Emerging evidence suggests that dysfunctions in glutamatergic signaling are associated with the pathophysiology of depression. Several molecules that act on glutamate binding sites, so-called glutamatergic modulators, are rapid-acting antidepressants that stimulate synaptogenesis. Their antidepressant response involves the elevation of both extracellular glutamate and brain-derived neurotrophic factor (BDNF) levels, as well as the postsynaptic activation of the mammalian target of rapamycin complex 1. The mechanisms involved in the antidepressant outcomes of glutamatergic modulators, including ketamine, suggest that astrocytes must be considered a cellular target for developing rapid-acting antidepressants. It is well known that extracellular glutamate levels and glutamate intrasynaptic time-coursing are maintained by perisynaptic astrocytes, where inwardly rectifying potassium channels 4.1 (Kir4.1 channels) regulate both potassium and glutamate uptake. In addition, ketamine reduces membrane expression of Kir4.1 channels, which raises extracellular potassium and glutamate levels, increasing postsynaptic neural activities. Furthermore, inhibition of Kir4.1 channels stimulates BDNF expression in astrocytes, which may enhance synaptic connectivity. In this review, we discuss glutamatergic modulators' actions in regulating extracellular glutamate and BDNF levels, and reinforce the importance of perisynaptic astrocytes for the development of novel antidepressant drugs.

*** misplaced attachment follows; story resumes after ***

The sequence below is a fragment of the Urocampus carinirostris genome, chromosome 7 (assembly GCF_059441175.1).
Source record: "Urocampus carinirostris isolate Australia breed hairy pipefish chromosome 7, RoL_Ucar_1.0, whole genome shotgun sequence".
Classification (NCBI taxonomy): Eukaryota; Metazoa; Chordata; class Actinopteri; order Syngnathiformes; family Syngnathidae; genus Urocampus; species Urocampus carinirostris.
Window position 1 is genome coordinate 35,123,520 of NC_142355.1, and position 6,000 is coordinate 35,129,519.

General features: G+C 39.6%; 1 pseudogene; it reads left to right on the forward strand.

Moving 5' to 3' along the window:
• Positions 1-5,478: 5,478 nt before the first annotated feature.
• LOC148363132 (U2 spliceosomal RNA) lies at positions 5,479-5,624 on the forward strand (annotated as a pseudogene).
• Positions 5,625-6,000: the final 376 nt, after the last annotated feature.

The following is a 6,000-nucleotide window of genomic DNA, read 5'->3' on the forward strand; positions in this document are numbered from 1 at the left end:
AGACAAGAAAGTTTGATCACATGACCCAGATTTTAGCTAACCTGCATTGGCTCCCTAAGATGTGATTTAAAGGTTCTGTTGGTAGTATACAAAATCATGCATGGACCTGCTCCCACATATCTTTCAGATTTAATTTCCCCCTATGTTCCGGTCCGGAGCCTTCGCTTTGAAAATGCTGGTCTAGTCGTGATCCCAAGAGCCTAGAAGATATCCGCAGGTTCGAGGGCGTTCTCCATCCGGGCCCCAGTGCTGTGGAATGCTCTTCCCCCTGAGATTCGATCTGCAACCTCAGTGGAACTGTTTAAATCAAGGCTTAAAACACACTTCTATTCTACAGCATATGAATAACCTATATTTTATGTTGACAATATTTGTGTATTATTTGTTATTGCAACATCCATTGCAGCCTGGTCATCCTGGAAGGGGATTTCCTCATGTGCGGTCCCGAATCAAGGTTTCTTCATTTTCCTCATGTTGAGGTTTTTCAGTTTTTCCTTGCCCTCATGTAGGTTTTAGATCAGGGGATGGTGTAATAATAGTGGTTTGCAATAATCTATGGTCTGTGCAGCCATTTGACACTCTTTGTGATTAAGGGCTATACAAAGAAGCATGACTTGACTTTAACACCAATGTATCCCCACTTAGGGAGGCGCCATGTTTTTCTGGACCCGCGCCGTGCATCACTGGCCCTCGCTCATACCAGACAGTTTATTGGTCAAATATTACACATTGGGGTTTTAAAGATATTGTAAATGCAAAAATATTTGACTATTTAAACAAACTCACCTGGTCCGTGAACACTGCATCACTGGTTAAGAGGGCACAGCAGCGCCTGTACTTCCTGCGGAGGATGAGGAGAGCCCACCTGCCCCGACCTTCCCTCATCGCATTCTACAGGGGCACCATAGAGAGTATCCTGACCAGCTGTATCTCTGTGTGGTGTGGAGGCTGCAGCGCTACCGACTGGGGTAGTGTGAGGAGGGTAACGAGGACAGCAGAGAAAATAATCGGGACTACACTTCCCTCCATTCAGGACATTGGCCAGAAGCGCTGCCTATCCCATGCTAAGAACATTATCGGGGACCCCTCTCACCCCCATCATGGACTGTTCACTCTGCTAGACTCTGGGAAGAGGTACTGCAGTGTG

Keywords: BDNF; Depression; Glutamatergic modulator; Ketamine; Kir4.1 channels.
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